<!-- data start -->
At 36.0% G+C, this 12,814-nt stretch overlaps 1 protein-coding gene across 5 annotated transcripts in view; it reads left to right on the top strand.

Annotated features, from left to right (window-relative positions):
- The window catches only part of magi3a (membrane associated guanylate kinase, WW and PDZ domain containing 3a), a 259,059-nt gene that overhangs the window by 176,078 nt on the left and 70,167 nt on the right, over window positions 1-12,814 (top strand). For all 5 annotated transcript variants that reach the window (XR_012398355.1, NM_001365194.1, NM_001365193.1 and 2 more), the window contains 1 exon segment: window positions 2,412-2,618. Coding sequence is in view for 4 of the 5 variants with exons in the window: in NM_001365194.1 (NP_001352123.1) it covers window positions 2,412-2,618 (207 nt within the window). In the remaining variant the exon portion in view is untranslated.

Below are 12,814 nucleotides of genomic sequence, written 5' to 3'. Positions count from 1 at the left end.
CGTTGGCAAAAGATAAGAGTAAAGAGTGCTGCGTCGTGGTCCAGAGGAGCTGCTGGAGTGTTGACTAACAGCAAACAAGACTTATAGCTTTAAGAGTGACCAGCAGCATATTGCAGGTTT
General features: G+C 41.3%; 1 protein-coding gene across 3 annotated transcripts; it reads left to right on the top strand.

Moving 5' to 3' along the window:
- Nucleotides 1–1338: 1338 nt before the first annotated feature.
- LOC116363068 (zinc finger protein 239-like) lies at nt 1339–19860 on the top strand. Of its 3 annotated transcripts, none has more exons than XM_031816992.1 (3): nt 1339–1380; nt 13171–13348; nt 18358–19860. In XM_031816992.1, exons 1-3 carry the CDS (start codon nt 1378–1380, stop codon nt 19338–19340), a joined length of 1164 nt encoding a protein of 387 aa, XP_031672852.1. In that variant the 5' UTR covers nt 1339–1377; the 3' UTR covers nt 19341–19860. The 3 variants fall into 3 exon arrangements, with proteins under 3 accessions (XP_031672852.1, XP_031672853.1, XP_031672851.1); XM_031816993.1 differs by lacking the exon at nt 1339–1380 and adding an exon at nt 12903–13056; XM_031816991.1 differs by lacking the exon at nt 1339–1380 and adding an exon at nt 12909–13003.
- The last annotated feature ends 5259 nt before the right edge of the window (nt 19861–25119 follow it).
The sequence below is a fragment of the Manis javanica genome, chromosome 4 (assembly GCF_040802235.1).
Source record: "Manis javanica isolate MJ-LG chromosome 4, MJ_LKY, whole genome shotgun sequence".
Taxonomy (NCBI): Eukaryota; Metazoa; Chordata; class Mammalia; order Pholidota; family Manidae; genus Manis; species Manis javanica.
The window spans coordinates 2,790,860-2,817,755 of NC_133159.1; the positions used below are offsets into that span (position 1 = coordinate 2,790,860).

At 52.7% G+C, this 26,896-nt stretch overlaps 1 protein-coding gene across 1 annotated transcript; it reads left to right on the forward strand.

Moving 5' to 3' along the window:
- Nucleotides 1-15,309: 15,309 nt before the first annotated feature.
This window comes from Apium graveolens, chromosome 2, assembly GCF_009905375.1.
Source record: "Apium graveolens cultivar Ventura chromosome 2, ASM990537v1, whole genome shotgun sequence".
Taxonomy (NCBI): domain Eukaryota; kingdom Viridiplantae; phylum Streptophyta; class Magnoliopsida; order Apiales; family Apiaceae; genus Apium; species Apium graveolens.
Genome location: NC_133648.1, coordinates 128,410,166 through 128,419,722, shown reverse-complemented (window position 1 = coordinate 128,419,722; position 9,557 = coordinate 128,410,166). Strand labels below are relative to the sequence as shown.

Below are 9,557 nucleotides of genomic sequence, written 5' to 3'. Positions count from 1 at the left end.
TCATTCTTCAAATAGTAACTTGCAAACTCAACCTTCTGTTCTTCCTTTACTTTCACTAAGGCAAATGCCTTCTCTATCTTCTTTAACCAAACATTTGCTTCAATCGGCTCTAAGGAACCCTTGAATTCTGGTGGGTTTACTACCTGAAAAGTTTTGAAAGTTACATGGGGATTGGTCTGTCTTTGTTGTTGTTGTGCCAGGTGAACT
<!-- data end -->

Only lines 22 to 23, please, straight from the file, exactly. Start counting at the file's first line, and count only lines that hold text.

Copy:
Below are 9,557 nucleotides of genomic sequence, written 5' to 3'. Positions count from 1 at the left end.
TCATTCTTCAAATAGTAACTTGCAAACTCAACCTTCTGTTCTTCCTTTACTTTCACTAAGGCAAATGCCTTCTCTATCTTCTTTAACCAAACATTTGCTTCAATCGGCTCTAAGGAACCCTTGAATTCTGGTGGGTTTACTACCTGAAAAGTTTTGAAAGTTACATGGGGATTGGTCTGTCTTTGTTGTTGTTGTGCCAGGTGAACT